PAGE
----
We’re also working with our hospital health system leaders to help them execute their lab strategy. Our large partnerships of Hackensack Meridian Health in New Jersey, Memorial Herman in Texas and those with Community Health Network and Ascension St. Vincent’s in Indiana are performing well.

Hospitals look to us for their help with through laboratory design, staffing and management and we can enable them to monetize outreach lab assets that help them free up needed capital. We are continuing to make important investments to strengthen our advanced diagnostics capabilities and are already seeing results. We continue to make investments, accelerate growth in oncology, hematology, hereditary genetics, genomic sequencing services and Pharma Services.

Since, we ramped up our investments in our advanced diagnostics portfolio, we have already accelerated growth by several hundred basis points and expect to deliver the 8% growth earlier than 2024 which we committed to at our 2021 Investor Day. We remain excited about the opportunities we see in the direct-to-consumer testing market. As you know, we’re ramping up investments in our consumer business and its having an impact.

In the quarter, our direct-to-consumer revenues more than doubled compared to the prior year, driven by strong growth in both our COVID-19 testing offerings as well as our base business testing. We’re seeing continued solid demand for testing Comprehensive Metabolic Panels and complete blood counts. Also our new and improved digital experience is on track to launch later this year.

Finally, we’ve been expanding our diagnostic services portfolio, we are collaborating with a small digital imaging software firm to deliver diabetic retinal imaging services through designated Quest Diagnostic patient service centers across the United States. This will aid in the screening of patients as part of a diabetes management program. The second part of our strategy is to drive operational excellence. We remain focused on improving our operational quality, service and costs, thereby driving productivity gains. We’re not immune to the current inflationary environment but we’re tightly managing our operations and are expecting another good year of bigger rate savings and productivity improvements to help offset these pressures.

So, by way of example, our procurement team continues to work with our strategic suppliers to mitigate potential price increases and improved productivities through our long-term relationships. Also to date, the team has effectively managed challenges in our global supply chain. We also look to our suppliers to deliver innovation, to help us lower overall cost of testing and improved quality.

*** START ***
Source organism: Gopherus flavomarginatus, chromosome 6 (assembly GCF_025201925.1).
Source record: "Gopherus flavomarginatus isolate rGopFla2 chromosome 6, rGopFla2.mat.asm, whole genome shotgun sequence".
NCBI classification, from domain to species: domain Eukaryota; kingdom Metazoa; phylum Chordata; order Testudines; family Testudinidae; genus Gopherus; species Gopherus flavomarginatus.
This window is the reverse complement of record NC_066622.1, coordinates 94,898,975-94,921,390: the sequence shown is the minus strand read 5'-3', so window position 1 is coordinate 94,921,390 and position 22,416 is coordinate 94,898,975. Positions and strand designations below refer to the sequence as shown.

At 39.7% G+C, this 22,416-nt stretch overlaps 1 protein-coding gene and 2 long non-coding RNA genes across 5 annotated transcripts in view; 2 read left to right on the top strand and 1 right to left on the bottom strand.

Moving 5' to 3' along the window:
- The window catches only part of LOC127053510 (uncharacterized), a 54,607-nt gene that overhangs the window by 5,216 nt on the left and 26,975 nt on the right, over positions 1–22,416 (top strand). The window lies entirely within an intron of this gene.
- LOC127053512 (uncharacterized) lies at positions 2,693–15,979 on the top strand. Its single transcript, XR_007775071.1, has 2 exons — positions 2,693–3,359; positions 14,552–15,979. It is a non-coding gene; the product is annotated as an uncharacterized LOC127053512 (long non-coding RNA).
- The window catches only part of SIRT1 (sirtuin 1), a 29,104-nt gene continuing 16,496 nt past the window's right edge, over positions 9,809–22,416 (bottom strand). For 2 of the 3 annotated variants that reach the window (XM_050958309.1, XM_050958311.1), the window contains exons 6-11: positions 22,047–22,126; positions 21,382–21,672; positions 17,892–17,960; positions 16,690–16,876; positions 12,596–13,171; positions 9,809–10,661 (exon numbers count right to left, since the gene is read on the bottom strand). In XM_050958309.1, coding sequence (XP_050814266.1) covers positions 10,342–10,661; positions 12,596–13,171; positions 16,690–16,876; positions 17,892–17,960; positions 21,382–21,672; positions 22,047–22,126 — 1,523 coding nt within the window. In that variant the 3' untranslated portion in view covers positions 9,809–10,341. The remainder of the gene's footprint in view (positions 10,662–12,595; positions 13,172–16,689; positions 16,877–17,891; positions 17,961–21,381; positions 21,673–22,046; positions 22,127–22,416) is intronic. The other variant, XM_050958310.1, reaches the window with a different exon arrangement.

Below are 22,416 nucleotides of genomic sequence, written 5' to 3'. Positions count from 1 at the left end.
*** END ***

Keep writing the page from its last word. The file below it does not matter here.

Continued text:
The most recent example is the rollout of our new neuro analysis platform that is being deployed across our laboratory network. Our new lab in Clifton, New Jersey that’s been operational for about a year and we’re seeing incremental productivity gains from the investments we’ve made in automation and artificial intelligence. Our new Schedule App Champion initiative encourages patients to make appointments allowing us to better manage demand and phlebotomy productivity while enhancing the patient experience. The system has been successfully deployed to over 700 patient service centers. Our continued investment and operations is producing results and we are well on our way to achieving our targeted productivity gains of 3% of our cost structure in 2022.

Now, Mark will provide more details on our performance and share more insights on our updated guidance for the remainder of 2022. Mark?

Mark J. Guinan — Executive Vice President and Chief Financial Officer

Thanks, Steve. In the first quarter, consolidated revenues were $2.61 billion, down 4% versus the prior-year. Base business revenues grew 6.3%, to more than $2 billion. While COVID-19 testing revenues declined 27.6% to approximately $600 million. Revenues for Diagnostic Information Services declined 3.9% compared to the prior year. The decline reflected lower revenue from COVID-19 testing services versus the first quarter of 2021, partially offset by strong growth in our base testing revenue.

Total volume measured by the number of requisitions increased to 1.3% versus the prior year and was roughly flat on an organic basis. Total base testing volumes increased more than 6% versus the prior year. Excluding acquisitions, total base testing volumes grew nearly 5%. We experienced some modest softening of base testing volumes in January during the peak of the Omicron spread. The volumes rebounded in February and March.